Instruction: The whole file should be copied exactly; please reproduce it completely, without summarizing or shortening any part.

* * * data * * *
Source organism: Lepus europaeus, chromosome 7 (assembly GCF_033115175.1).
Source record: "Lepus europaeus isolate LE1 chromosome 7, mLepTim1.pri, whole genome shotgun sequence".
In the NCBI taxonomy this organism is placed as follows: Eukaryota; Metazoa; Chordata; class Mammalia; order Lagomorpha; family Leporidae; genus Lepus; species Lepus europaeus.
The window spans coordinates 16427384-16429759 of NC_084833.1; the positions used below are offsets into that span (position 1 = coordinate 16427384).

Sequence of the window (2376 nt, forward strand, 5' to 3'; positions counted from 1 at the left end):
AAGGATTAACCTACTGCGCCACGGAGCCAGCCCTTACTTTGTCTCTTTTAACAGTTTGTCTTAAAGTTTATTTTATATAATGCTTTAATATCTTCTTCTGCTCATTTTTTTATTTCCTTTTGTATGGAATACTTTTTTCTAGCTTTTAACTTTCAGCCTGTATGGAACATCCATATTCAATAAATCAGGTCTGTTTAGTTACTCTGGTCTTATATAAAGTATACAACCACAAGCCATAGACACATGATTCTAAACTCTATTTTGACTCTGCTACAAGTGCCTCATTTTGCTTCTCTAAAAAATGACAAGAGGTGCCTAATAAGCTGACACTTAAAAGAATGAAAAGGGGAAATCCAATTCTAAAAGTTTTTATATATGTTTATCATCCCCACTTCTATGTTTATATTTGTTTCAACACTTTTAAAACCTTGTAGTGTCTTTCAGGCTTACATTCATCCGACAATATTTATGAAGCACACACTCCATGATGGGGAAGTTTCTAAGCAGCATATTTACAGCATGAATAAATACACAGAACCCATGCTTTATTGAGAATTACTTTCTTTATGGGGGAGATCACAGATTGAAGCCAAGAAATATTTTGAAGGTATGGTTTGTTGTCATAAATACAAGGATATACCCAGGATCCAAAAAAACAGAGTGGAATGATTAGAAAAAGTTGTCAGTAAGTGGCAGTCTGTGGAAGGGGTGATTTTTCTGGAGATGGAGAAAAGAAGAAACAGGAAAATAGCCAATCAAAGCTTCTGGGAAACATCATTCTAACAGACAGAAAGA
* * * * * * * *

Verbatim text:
Source organism: Lepus europaeus, chromosome 7 (assembly GCF_033115175.1).
Source record: "Lepus europaeus isolate LE1 chromosome 7, mLepTim1.pri, whole genome shotgun sequence".
In the NCBI taxonomy this organism is placed as follows: Eukaryota; Metazoa; Chordata; class Mammalia; order Lagomorpha; family Leporidae; genus Lepus; species Lepus europaeus.
The window spans coordinates 16427384-16429759 of NC_084833.1; the positions used below are offsets into that span (position 1 = coordinate 16427384).

Sequence of the window (2376 nt, forward strand, 5' to 3'; positions counted from 1 at the left end):
AAGGATTAACCTACTGCGCCACGGAGCCAGCCCTTACTTTGTCTCTTTTAACAGTTTGTCTTAAAGTTTATTTTATATAATGCTTTAATATCTTCTTCTGCTCATTTTTTTATTTCCTTTTGTATGGAATACTTTTTTCTAGCTTTTAACTTTCAGCCTGTATGGAACATCCATATTCAATAAATCAGGTCTGTTTAGTTACTCTGGTCTTATATAAAGTATACAACCACAAGCCATAGACACATGATTCTAAACTCTATTTTGACTCTGCTACAAGTGCCTCATTTTGCTTCTCTAAAAAATGACAAGAGGTGCCTAATAAGCTGACACTTAAAAGAATGAAAAGGGGAAATCCAATTCTAAAAGTTTTTATATATGTTTATCATCCCCACTTCTATGTTTATATTTGTTTCAACACTTTTAAAACCTTGTAGTGTCTTTCAGGCTTACATTCATCCGACAATATTTATGAAGCACACACTCCATGATGGGGAAGTTTCTAAGCAGCATATTTACAGCATGAATAAATACACAGAACCCATGCTTTATTGAGAATTACTTTCTTTATGGGGGAGATCACAGATTGAAGCCAAGAAATATTTTGAAGGTATGGTTTGTTGTCATAAATACAAGGATATACCCAGGATCCAAAAAAACAGAGTGGAATGATTAGAAAAAGTTGTCAGTAAGTGGCAGTCTGTGGAAGGGGTGATTTTTCTGGAGATGGAGAAAAGAAGAAACAGGAAAATAGCCAATCAAAGCTTCTGGGAAACATCATTCTAACAGACAGAAAGA